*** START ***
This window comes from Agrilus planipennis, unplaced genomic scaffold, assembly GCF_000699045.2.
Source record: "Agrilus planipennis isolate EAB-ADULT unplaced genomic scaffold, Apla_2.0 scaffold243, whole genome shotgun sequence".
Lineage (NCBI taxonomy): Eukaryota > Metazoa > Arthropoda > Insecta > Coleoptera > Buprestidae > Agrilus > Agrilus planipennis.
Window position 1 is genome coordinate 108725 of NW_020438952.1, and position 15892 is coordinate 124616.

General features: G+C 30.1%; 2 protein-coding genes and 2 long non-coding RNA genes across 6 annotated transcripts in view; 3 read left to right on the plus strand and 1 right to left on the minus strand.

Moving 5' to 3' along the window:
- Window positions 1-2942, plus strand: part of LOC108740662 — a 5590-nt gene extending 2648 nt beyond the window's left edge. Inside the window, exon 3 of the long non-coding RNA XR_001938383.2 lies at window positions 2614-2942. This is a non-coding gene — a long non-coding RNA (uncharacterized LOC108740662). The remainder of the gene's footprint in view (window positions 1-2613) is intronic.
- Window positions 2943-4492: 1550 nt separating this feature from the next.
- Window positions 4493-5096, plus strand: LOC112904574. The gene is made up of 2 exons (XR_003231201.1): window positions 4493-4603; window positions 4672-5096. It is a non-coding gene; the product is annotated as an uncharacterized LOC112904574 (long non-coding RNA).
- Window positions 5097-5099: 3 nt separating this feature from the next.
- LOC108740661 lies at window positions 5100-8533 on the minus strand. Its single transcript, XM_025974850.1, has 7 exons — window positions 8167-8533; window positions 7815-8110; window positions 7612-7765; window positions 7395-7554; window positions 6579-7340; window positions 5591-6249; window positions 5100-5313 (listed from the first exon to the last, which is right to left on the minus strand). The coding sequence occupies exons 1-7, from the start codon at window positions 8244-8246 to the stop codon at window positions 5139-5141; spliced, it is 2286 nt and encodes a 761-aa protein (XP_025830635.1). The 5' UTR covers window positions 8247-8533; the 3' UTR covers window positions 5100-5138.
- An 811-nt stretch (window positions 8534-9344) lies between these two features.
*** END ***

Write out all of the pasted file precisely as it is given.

This window comes from Agrilus planipennis, unplaced genomic scaffold, assembly GCF_000699045.2.
Source record: "Agrilus planipennis isolate EAB-ADULT unplaced genomic scaffold, Apla_2.0 scaffold243, whole genome shotgun sequence".
Lineage (NCBI taxonomy): Eukaryota > Metazoa > Arthropoda > Insecta > Coleoptera > Buprestidae > Agrilus > Agrilus planipennis.
Window position 1 is genome coordinate 108725 of NW_020438952.1, and position 15892 is coordinate 124616.

General features: G+C 30.1%; 2 protein-coding genes and 2 long non-coding RNA genes across 6 annotated transcripts in view; 3 read left to right on the plus strand and 1 right to left on the minus strand.

Moving 5' to 3' along the window:
- Window positions 1-2942, plus strand: part of LOC108740662 — a 5590-nt gene extending 2648 nt beyond the window's left edge. Inside the window, exon 3 of the long non-coding RNA XR_001938383.2 lies at window positions 2614-2942. This is a non-coding gene — a long non-coding RNA (uncharacterized LOC108740662). The remainder of the gene's footprint in view (window positions 1-2613) is intronic.
- Window positions 2943-4492: 1550 nt separating this feature from the next.
- Window positions 4493-5096, plus strand: LOC112904574. The gene is made up of 2 exons (XR_003231201.1): window positions 4493-4603; window positions 4672-5096. It is a non-coding gene; the product is annotated as an uncharacterized LOC112904574 (long non-coding RNA).
- Window positions 5097-5099: 3 nt separating this feature from the next.
- LOC108740661 lies at window positions 5100-8533 on the minus strand. Its single transcript, XM_025974850.1, has 7 exons — window positions 8167-8533; window positions 7815-8110; window positions 7612-7765; window positions 7395-7554; window positions 6579-7340; window positions 5591-6249; window positions 5100-5313 (listed from the first exon to the last, which is right to left on the minus strand). The coding sequence occupies exons 1-7, from the start codon at window positions 8244-8246 to the stop codon at window positions 5139-5141; spliced, it is 2286 nt and encodes a 761-aa protein (XP_025830635.1). The 5' UTR covers window positions 8247-8533; the 3' UTR covers window positions 5100-5138.
- An 811-nt stretch (window positions 8534-9344) lies between these two features.